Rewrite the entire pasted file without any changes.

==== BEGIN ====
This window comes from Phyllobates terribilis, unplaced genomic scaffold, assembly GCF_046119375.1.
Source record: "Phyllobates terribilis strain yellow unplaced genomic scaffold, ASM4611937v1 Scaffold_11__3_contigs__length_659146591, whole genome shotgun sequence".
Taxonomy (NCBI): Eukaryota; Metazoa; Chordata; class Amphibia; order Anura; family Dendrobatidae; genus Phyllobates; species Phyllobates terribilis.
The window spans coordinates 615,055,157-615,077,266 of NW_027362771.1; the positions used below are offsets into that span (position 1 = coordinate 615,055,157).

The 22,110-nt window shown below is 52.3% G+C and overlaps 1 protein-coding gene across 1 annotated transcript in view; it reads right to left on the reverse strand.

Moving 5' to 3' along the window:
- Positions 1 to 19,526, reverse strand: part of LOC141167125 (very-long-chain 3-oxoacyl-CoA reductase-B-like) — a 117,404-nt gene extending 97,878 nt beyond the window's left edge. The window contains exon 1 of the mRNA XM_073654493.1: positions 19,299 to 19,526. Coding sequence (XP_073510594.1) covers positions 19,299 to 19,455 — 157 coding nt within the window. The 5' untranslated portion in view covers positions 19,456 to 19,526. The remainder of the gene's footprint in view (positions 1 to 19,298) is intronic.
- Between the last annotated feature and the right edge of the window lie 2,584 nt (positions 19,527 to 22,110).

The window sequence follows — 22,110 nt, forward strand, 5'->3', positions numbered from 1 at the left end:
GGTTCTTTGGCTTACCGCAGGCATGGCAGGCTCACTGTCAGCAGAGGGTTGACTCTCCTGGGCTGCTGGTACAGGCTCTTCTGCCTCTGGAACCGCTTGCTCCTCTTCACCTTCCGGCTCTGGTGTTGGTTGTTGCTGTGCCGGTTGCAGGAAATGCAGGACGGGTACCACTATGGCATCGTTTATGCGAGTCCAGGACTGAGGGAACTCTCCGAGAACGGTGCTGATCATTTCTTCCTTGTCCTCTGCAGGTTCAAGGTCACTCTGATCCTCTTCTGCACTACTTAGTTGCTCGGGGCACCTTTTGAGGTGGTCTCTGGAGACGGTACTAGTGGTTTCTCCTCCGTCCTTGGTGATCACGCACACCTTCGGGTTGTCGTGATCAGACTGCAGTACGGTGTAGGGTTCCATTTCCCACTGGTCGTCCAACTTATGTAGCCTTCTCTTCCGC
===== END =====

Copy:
This window comes from Phyllobates terribilis, unplaced genomic scaffold, assembly GCF_046119375.1.
Source record: "Phyllobates terribilis strain yellow unplaced genomic scaffold, ASM4611937v1 Scaffold_11__3_contigs__length_659146591, whole genome shotgun sequence".
Taxonomy (NCBI): Eukaryota; Metazoa; Chordata; class Amphibia; order Anura; family Dendrobatidae; genus Phyllobates; species Phyllobates terribilis.
The window spans coordinates 615,055,157-615,077,266 of NW_027362771.1; the positions used below are offsets into that span (position 1 = coordinate 615,055,157).

The 22,110-nt window shown below is 52.3% G+C and overlaps 1 protein-coding gene across 1 annotated transcript in view; it reads right to left on the reverse strand.

Moving 5' to 3' along the window:
- Positions 1 to 19,526, reverse strand: part of LOC141167125 (very-long-chain 3-oxoacyl-CoA reductase-B-like) — a 117,404-nt gene extending 97,878 nt beyond the window's left edge. The window contains exon 1 of the mRNA XM_073654493.1: positions 19,299 to 19,526. Coding sequence (XP_073510594.1) covers positions 19,299 to 19,455 — 157 coding nt within the window. The 5' untranslated portion in view covers positions 19,456 to 19,526. The remainder of the gene's footprint in view (positions 1 to 19,298) is intronic.
- Between the last annotated feature and the right edge of the window lie 2,584 nt (positions 19,527 to 22,110).

The window sequence follows — 22,110 nt, forward strand, 5'->3', positions numbered from 1 at the left end:
GGTTCTTTGGCTTACCGCAGGCATGGCAGGCTCACTGTCAGCAGAGGGTTGACTCTCCTGGGCTGCTGGTACAGGCTCTTCTGCCTCTGGAACCGCTTGCTCCTCTTCACCTTCCGGCTCTGGTGTTGGTTGTTGCTGTGCCGGTTGCAGGAAATGCAGGACGGGTACCACTATGGCATCGTTTATGCGAGTCCAGGACTGAGGGAACTCTCCGAGAACGGTGCTGATCATTTCTTCCTTGTCCTCTGCAGGTTCAAGGTCACTCTGATCCTCTTCTGCACTACTTAGTTGCTCGGGGCACCTTTTGAGGTGGTCTCTGGAGACGGTACTAGTGGTTTCTCCTCCGTCCTTGGTGATCACGCACACCTTCGGGTTGTCGTGATCAGACTGCAGTACGGTGTAGGGTTCCATTTCCCACTGGTCGTCCAACTTATGTAGCCTTCTCTTCCGC